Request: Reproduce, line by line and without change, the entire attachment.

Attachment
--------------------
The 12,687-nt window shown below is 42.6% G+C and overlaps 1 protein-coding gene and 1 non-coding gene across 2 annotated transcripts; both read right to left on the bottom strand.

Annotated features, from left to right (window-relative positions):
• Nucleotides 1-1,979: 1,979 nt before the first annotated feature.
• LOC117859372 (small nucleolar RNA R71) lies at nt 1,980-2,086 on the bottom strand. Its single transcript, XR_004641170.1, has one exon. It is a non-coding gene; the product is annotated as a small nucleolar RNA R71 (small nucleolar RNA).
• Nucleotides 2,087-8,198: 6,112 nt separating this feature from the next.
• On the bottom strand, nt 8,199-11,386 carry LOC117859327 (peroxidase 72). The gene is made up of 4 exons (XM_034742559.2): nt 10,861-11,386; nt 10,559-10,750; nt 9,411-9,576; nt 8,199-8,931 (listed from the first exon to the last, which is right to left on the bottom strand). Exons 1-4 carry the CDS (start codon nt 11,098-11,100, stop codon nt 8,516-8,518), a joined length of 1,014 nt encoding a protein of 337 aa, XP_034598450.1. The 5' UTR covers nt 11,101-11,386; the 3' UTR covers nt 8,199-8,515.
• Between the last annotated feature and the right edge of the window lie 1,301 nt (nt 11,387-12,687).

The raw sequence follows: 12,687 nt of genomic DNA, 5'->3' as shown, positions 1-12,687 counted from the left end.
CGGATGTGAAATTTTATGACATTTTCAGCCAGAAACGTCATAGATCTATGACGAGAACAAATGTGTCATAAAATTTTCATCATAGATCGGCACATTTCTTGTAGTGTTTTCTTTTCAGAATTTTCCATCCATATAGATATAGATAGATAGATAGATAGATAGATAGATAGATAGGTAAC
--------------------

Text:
The 12,687-nt window shown below is 42.6% G+C and overlaps 1 protein-coding gene and 1 non-coding gene across 2 annotated transcripts; both read right to left on the bottom strand.

Annotated features, from left to right (window-relative positions):
• Nucleotides 1-1,979: 1,979 nt before the first annotated feature.
• LOC117859372 (small nucleolar RNA R71) lies at nt 1,980-2,086 on the bottom strand. Its single transcript, XR_004641170.1, has one exon. It is a non-coding gene; the product is annotated as a small nucleolar RNA R71 (small nucleolar RNA).
• Nucleotides 2,087-8,198: 6,112 nt separating this feature from the next.
• On the bottom strand, nt 8,199-11,386 carry LOC117859327 (peroxidase 72). The gene is made up of 4 exons (XM_034742559.2): nt 10,861-11,386; nt 10,559-10,750; nt 9,411-9,576; nt 8,199-8,931 (listed from the first exon to the last, which is right to left on the bottom strand). Exons 1-4 carry the CDS (start codon nt 11,098-11,100, stop codon nt 8,516-8,518), a joined length of 1,014 nt encoding a protein of 337 aa, XP_034598450.1. The 5' UTR covers nt 11,101-11,386; the 3' UTR covers nt 8,199-8,515.
• Between the last annotated feature and the right edge of the window lie 1,301 nt (nt 11,387-12,687).

The raw sequence follows: 12,687 nt of genomic DNA, 5'->3' as shown, positions 1-12,687 counted from the left end.
CGGATGTGAAATTTTATGACATTTTCAGCCAGAAACGTCATAGATCTATGACGAGAACAAATGTGTCATAAAATTTTCATCATAGATCGGCACATTTCTTGTAGTGTTTTCTTTTCAGAATTTTCCATCCATATAGATATAGATAGATAGATAGATAGATAGATAGATAGATAGGTAAC